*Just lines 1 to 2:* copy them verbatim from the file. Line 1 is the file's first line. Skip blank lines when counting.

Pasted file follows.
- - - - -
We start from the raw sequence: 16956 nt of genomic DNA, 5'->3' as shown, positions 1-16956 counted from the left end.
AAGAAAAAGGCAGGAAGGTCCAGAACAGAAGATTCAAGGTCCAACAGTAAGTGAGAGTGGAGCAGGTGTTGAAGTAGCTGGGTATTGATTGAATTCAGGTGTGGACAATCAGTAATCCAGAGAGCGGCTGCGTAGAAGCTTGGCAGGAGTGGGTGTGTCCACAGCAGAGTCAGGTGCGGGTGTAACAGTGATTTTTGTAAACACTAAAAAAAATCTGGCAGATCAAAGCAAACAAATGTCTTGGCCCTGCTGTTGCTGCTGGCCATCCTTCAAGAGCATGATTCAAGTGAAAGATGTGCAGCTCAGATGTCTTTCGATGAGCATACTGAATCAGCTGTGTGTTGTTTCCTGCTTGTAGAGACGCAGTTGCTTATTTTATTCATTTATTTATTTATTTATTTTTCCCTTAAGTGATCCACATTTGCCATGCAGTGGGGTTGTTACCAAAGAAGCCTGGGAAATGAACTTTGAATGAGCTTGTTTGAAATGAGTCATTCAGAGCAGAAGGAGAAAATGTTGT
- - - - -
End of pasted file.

We start from the raw sequence: 16956 nt of genomic DNA, 5'->3' as shown, positions 1-16956 counted from the left end.
AAGAAAAAGGCAGGAAGGTCCAGAACAGAAGATTCAAGGTCCAACAGTAAGTGAGAGTGGAGCAGGTGTTGAAGTAGCTGGGTATTGATTGAATTCAGGTGTGGACAATCAGTAATCCAGAGAGCGGCTGCGTAGAAGCTTGGCAGGAGTGGGTGTGTCCACAGCAGAGTCAGGTGCGGGTGTAACAGTGATTTTTGTAAACACTAAAAAAAATCTGGCAGATCAAAGCAAACAAATGTCTTGGCCCTGCTGTTGCTGCTGGCCATCCTTCAAGAGCATGATTCAAGTGAAAGATGTGCAGCTCAGATGTCTTTCGATGAGCATACTGAATCAGCTGTGTGTTGTTTCCTGCTTGTAGAGACGCAGTTGCTTATTTTATTCATTTATTTATTTATTTATTTTTCCCTTAAGTGATCCACATTTGCCATGCAGTGGGGTTGTTACCAAAGAAGCCTGGGAAATGAACTTTGAATGAGCTTGTTTGAAATGAGTCATTCAGAGCAGAAGGAGAAAATGTTGT